Franklin, North Carolina is a town with just 4,000 residents, located on the historic Appalachian Trail in the southwest corner of the state. The town is famous for its gem mining, including rubies and sapphires. But this community has found something far more valuable: a life-saving connection to the Mission Health telestroke network.
Mission Health reached a major milestone recently when Dr. Alex Schneider, the program director in Asheville, used a remote presence robot dubbed “IC4U” to conduct the network’s 100th telestroke consultation. The patient was at a facility in Franklin, a 90-minute drive from the hub hospital. Without access to a telestroke network, that patient would have lost 180 million brain cells just getting to Asheville.
The American Stroke Association estimates that only 3 to 5 percent of those who suffer a stroke reach the hospital in time to be candidates for thrombolytic treatment. But the Mission Health program has an astounding 43 percent success rate.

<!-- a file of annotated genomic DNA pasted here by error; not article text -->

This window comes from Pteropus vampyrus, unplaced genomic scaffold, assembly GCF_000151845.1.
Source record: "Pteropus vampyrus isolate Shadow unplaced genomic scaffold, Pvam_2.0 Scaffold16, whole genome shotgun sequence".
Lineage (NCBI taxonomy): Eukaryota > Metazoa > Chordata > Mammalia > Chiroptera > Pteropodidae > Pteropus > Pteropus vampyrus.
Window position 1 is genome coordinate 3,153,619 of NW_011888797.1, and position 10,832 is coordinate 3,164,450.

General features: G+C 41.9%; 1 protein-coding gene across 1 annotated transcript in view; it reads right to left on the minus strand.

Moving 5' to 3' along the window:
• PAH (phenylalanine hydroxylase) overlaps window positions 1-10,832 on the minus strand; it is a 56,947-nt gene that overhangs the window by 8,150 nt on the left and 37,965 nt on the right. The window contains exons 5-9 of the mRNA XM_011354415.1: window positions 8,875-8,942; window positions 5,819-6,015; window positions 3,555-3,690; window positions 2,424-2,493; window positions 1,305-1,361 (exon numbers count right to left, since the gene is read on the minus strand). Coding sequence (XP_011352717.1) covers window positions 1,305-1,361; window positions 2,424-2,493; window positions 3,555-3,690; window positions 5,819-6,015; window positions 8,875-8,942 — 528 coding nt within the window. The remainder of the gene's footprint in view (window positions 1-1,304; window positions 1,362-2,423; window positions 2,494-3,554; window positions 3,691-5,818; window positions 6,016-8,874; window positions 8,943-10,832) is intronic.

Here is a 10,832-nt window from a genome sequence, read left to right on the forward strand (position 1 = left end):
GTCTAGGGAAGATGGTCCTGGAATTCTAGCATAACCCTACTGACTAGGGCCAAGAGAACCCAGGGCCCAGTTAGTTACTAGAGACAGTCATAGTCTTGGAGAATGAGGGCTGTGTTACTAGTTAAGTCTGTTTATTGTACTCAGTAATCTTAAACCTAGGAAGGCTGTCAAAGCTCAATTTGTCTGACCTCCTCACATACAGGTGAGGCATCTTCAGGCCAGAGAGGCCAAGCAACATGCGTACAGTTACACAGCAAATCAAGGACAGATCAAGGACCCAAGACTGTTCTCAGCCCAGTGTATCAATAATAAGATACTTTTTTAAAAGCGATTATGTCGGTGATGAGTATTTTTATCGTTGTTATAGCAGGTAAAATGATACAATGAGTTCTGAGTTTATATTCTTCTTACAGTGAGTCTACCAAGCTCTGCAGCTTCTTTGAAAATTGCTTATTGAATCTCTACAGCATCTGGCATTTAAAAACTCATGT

“Treating our 100th telestroke patient represents a momentous milestone for Mission Health,” says Schneider. “It’s evidence of the strides we are making in bringing timely, expert care to rural neighborhoods throughout western North Carolina.”
In its long history, Franklin, North Carolina has been home to Cherokee Indian councils and colonial era gem miners. But no sapphire discovery can compare to a program that offers Franklin residents an eight-fold greater chance of receiving timely t-PA treatment.